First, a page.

Create a Soviet-style collage poster

Nicolas Lambert, aka Pittoresque, shares his tips on creating a propaganda collage using some vintage images and a few well-chosen textures

To create our poster we’ll use copyright-free vintage images, and add textures and ‘trash type’. Over the following steps I’ll show you how to colour a black-and-white image using an adjustment layer, and share my pro tips for cutting pictures. I hope you’ll enjoy creating your own propaganda, before sitting back and drinking a Vodka Sunrise under an umbrella on Red Square.

The most important thing to know is where to find vintage pictures that have no copyright restrictions. I’m using the Library of Congress website where there are plenty of images in the public domain. Take care to check the information though, as there are sometimes restrictions. I’m also using the New York Library – the pictures here aren’t free, but they aren’t very expensive. And for the textures, I’ve simply scanned some weathered pages from a few old books and shot some walls.

See 50 stunning examples of print ads over at Creative Bloq.


01 First plan your collage and photograph some weathered pages inside old books for textures. Open a texture in Photoshop, put it in a new document and set the fill to 30%. Open your background image – mine is an ocean landscape – and place it in the file. Apply a mask to the layer and use the Brush tool with black selected to brush out the bottom of the image.


02 I’ve sourced a copyright image of a monk but feel free to find any kind of figure. Select the Pen tool and cut out your figure. Once finished, make it into a selection (Cmd/ Ctrl+click). Now go to Refine Edge (Select>Refine Edge) and play with the Shift Edge and Feather options to get better edges. Drag and drop your image into your composition.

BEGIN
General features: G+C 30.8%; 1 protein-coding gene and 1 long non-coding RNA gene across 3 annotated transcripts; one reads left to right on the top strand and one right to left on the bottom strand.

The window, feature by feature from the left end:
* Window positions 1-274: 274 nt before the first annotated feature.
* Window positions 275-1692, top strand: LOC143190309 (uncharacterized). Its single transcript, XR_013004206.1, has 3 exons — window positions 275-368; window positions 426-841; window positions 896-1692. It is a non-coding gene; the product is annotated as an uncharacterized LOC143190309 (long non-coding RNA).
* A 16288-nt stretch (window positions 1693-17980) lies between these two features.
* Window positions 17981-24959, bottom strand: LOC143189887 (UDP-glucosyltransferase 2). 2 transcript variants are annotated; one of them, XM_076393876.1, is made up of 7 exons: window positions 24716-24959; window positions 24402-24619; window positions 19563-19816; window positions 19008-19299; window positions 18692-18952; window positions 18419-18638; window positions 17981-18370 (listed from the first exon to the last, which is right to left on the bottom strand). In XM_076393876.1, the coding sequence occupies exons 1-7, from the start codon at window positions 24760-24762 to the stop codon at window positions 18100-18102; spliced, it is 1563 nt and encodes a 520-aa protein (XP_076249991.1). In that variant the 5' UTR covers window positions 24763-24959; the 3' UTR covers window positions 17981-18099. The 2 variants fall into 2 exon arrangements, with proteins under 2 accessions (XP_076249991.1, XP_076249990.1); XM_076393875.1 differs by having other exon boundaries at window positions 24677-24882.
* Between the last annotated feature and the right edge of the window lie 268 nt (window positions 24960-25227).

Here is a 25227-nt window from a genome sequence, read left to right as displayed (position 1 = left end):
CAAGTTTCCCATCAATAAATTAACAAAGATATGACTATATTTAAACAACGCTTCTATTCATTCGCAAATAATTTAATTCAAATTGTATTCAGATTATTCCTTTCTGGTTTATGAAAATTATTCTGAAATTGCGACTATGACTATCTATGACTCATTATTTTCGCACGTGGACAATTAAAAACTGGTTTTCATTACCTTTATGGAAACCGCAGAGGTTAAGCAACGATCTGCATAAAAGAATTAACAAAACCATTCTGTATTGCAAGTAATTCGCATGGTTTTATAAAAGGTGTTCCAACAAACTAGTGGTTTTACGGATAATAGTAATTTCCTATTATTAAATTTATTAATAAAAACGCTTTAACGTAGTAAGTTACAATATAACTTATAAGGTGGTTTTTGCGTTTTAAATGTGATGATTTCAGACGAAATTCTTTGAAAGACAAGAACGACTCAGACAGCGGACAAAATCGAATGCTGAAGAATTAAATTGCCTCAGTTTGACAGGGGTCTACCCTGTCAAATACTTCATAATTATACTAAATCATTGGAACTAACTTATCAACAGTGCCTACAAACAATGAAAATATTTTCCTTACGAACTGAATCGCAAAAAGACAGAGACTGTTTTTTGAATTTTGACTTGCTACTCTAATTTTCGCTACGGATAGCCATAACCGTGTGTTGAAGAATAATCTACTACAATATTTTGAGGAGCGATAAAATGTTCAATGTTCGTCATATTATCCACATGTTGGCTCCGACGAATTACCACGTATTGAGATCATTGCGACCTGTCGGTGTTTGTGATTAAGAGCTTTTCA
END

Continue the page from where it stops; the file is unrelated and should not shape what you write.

03 In this piece I’m creating a mixture between Russian propaganda of the 20s and a tattoo aesthetic. Source an image of a red flower and cut it out by repeating step 02. The different image elements need to be placed dynamically rather than in an arbitrary way, so I put the flower in the bottom-right corner, duplicated the layer and moved it behind the monk in the top-left corner to create a diagonal.


04 Now cut out a few more elements – I’ve gone for some masked men. Add the image to the bottom left corner. Apply a mask to the figure layer and erase the bottom-right part to accentuate the diagonals.


05 Time to add some text to give the feel of propaganda and add a sense of dynamism. I used Gotham Black at 101 pt. Rotate the text by -25 degrees. Duplicate the layer and put the text on each side of the monk.


06 Next, open a fabric texture. Change the foreground and background colours on the toolbar to white and black. Use the Torn Edges filter (Filter>Sketch> Torn Edges) setting the image balance to 31, smoothness to 15 and contrast to 12. Make a selection with the Rectangular Marquee tool and define a pattern (Edit>Define Pattern).


07 To ‘trash’ the font, open the Layer Style panel. Check Inner Glow, and set the blend mode to Screen, opacity to 75%, noise to 19% and size to 4px. Check the Pattern Overlay box. In the Pattern field, choose the texture from step 06. Set the blend mode to Overlay, opacity: 33%, scale: 35% and apply this to the other type layer.